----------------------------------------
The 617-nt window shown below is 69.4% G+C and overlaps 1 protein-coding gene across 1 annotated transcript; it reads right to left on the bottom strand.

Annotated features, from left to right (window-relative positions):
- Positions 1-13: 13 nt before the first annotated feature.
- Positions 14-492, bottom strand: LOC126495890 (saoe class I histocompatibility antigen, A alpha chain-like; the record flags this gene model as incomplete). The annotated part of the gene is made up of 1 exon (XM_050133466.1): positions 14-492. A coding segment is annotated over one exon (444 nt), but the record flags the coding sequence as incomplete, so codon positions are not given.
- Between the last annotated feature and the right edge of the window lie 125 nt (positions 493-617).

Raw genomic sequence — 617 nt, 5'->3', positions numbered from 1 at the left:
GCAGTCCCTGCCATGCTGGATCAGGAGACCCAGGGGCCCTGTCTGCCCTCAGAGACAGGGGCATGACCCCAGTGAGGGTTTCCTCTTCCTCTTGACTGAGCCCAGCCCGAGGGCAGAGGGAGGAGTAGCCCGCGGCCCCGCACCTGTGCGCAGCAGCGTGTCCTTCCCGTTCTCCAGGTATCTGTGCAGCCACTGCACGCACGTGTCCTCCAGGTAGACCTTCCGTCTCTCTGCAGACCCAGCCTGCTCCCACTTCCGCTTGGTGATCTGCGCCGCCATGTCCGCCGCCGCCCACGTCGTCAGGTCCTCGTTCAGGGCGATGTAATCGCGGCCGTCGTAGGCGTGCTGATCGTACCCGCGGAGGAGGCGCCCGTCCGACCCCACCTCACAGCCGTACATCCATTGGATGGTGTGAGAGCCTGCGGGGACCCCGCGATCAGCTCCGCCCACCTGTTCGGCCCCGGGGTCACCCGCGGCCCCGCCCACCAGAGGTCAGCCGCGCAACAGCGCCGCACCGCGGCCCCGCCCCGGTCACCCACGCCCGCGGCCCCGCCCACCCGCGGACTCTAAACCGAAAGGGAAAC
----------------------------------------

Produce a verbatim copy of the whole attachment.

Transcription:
The 617-nt window shown below is 69.4% G+C and overlaps 1 protein-coding gene across 1 annotated transcript; it reads right to left on the bottom strand.

Annotated features, from left to right (window-relative positions):
- Positions 1-13: 13 nt before the first annotated feature.
- Positions 14-492, bottom strand: LOC126495890 (saoe class I histocompatibility antigen, A alpha chain-like; the record flags this gene model as incomplete). The annotated part of the gene is made up of 1 exon (XM_050133466.1): positions 14-492. A coding segment is annotated over one exon (444 nt), but the record flags the coding sequence as incomplete, so codon positions are not given.
- Between the last annotated feature and the right edge of the window lie 125 nt (positions 493-617).

Raw genomic sequence — 617 nt, 5'->3', positions numbered from 1 at the left:
GCAGTCCCTGCCATGCTGGATCAGGAGACCCAGGGGCCCTGTCTGCCCTCAGAGACAGGGGCATGACCCCAGTGAGGGTTTCCTCTTCCTCTTGACTGAGCCCAGCCCGAGGGCAGAGGGAGGAGTAGCCCGCGGCCCCGCACCTGTGCGCAGCAGCGTGTCCTTCCCGTTCTCCAGGTATCTGTGCAGCCACTGCACGCACGTGTCCTCCAGGTAGACCTTCCGTCTCTCTGCAGACCCAGCCTGCTCCCACTTCCGCTTGGTGATCTGCGCCGCCATGTCCGCCGCCGCCCACGTCGTCAGGTCCTCGTTCAGGGCGATGTAATCGCGGCCGTCGTAGGCGTGCTGATCGTACCCGCGGAGGAGGCGCCCGTCCGACCCCACCTCACAGCCGTACATCCATTGGATGGTGTGAGAGCCTGCGGGGACCCCGCGATCAGCTCCGCCCACCTGTTCGGCCCCGGGGTCACCCGCGGCCCCGCCCACCAGAGGTCAGCCGCGCAACAGCGCCGCACCGCGGCCCCGCCCCGGTCACCCACGCCCGCGGCCCCGCCCACCCGCGGACTCTAAACCGAAAGGGAAAC